Sungover are a five-piece South London band playing a blend of pop, rock, disco, funk, and lounge.
‘Mr President’ opens the six track demo with a sound like the lovechild of Six Pence None the Richer and The Beautiful South. There is plenty going on in this song with some nice use of stereo vocal effects, and the sound is so relaxing you’ll find your feet on your desk and your hands behind your head in no time.
‘All Blow Over’ has a great piano introduction and a flowing bass line that does just enough to balance the rhythm of the song. The chorus shows off a little of what Sarah French’s vocal can do with a hooky melody to really lift a song at the right moment.
The disco side of Sungover is evident in ‘Playmaker’ and it has to be said that it isn’t as strong as their other material and sounds a little out of place among these other tracks.
‘Love Bomb’ starts with an ambient guitar solo over warm keys before moving in to a guitar-based indie tune that has elements of the US route march chant in the verse. The chorus is a different matter with a classy sound and more of French’s great vocal.
Sounding like a 70’s pop track the likes of which Blondie might have produced, ‘Shake Me’ has it’s best moment during the break down that occurs on the two minute mark. It has a jazzy guitar progression building up with synths and strings in a race to the last chorus.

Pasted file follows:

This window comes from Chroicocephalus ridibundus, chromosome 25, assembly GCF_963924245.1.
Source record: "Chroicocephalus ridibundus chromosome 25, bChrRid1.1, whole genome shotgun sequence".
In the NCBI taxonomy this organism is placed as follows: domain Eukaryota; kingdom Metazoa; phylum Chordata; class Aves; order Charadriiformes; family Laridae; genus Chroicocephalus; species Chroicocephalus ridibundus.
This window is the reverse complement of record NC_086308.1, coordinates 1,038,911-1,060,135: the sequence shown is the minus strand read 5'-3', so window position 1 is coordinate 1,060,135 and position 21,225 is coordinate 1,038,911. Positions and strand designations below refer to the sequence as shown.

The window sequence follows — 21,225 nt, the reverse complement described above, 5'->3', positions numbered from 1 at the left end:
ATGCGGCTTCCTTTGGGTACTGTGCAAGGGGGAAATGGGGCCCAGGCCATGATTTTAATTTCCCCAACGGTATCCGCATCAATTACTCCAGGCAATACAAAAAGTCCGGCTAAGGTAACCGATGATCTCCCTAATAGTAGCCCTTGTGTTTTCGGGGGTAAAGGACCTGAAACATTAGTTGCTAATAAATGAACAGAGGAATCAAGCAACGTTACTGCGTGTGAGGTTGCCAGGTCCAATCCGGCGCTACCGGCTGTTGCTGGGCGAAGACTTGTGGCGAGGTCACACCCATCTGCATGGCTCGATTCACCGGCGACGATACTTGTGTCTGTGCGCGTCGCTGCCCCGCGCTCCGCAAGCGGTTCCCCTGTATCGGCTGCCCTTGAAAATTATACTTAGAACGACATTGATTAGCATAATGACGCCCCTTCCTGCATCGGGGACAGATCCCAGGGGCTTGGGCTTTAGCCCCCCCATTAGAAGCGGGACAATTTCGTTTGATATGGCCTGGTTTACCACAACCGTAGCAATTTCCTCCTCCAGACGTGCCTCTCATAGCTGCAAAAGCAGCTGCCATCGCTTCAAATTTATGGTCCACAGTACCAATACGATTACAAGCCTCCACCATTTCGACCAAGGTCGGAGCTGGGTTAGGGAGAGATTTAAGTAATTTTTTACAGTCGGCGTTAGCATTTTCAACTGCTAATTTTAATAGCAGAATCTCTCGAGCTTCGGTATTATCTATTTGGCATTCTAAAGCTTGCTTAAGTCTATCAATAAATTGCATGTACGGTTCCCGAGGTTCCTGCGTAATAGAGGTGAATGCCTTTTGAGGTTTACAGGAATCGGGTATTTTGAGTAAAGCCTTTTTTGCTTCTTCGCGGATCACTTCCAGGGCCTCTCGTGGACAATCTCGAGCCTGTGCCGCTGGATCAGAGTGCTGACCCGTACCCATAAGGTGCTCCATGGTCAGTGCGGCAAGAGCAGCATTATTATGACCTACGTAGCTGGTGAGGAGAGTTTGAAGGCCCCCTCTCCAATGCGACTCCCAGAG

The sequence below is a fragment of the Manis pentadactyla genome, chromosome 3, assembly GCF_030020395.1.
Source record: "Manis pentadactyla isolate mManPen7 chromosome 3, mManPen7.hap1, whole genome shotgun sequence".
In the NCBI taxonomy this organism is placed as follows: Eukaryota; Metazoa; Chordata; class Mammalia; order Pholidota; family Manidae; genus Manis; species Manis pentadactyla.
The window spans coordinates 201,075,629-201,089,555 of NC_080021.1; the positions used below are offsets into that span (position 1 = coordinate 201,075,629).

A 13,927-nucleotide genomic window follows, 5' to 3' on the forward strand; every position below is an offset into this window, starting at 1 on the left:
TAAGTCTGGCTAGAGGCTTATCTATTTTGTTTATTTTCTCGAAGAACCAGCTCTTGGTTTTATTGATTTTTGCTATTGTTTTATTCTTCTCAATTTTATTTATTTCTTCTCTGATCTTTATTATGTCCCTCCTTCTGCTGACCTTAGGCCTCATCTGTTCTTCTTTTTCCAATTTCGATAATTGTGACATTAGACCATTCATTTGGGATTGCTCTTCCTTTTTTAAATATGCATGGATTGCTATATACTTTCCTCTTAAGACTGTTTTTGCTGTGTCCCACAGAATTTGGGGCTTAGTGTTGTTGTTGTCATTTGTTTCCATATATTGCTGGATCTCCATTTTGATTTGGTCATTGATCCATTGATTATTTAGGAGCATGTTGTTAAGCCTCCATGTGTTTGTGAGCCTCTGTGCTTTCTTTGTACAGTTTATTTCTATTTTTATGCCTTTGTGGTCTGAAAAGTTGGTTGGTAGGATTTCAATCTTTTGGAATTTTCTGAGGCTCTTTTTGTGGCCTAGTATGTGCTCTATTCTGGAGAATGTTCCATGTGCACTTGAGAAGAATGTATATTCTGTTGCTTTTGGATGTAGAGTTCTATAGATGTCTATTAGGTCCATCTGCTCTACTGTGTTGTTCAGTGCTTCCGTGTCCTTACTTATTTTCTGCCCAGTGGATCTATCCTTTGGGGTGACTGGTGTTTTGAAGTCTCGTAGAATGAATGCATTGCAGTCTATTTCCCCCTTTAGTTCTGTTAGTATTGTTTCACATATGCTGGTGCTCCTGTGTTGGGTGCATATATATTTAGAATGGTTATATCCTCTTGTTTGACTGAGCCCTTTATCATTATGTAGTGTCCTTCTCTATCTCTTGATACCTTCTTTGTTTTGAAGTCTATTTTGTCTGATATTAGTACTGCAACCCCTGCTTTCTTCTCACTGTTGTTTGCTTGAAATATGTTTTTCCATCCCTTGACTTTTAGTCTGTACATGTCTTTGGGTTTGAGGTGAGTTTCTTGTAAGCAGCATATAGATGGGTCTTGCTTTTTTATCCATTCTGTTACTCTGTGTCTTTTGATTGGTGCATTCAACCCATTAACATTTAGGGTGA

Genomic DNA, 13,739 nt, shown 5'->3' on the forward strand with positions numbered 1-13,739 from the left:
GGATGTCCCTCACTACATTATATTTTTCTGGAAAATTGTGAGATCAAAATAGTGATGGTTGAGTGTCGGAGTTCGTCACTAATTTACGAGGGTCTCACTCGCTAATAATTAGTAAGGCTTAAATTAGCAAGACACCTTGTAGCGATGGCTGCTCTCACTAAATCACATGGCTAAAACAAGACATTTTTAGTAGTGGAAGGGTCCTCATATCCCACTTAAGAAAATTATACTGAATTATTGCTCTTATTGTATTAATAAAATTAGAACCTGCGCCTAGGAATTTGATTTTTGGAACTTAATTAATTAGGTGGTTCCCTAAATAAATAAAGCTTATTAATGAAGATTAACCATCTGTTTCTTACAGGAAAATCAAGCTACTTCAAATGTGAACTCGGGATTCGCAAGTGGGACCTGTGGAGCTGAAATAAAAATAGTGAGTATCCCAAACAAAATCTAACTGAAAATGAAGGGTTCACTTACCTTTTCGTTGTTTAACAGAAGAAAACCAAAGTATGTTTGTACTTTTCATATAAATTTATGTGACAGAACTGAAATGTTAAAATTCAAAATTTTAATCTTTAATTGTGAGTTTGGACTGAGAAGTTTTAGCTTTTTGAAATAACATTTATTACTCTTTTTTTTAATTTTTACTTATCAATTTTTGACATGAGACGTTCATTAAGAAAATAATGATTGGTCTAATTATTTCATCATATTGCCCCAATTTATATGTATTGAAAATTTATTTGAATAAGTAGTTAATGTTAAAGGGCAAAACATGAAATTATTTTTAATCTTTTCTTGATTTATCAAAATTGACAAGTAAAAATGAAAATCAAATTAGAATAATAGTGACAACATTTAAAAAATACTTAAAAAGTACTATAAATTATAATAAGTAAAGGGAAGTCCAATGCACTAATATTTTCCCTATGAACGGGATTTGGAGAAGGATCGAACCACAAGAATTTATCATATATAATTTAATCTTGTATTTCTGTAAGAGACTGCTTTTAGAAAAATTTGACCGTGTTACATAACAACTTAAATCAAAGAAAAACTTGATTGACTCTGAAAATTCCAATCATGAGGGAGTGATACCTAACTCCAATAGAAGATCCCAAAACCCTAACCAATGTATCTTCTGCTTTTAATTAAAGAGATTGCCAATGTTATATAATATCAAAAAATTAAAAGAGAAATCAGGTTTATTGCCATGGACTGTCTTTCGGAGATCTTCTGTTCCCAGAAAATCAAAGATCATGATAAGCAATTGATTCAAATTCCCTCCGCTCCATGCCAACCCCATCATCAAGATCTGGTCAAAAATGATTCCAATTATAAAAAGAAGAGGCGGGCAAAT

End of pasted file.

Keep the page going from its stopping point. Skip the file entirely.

‘Wanting More’ has the best vocal on the CD and, perhaps, the most commercial sound. The verses are the strong point with a moody depth that lifts in to the carefree chorus with it’s crunchy guitar run.
There is such a huge amount of potential in this band with both ability and songwriting, that it’s a crime that they aren’t being moulded into shape by a producer who can give them a clear direction to head in.
Throughout the record there are a couple of elements that are incredibly consistent. The vocals are crystal clear and are good enough to be compared to the likes of Natalie Imbruglia and Jacqueline Abbott while the lyrics are, on the whole, a fairly throwaway sugary affair.
In short, there is a lot of potential here from a band doing something apart from the norm and doing it very well indeed, but a little bit of tweaking is needed to give them that famous and elusive je ne sais quoi!
Written by Smith on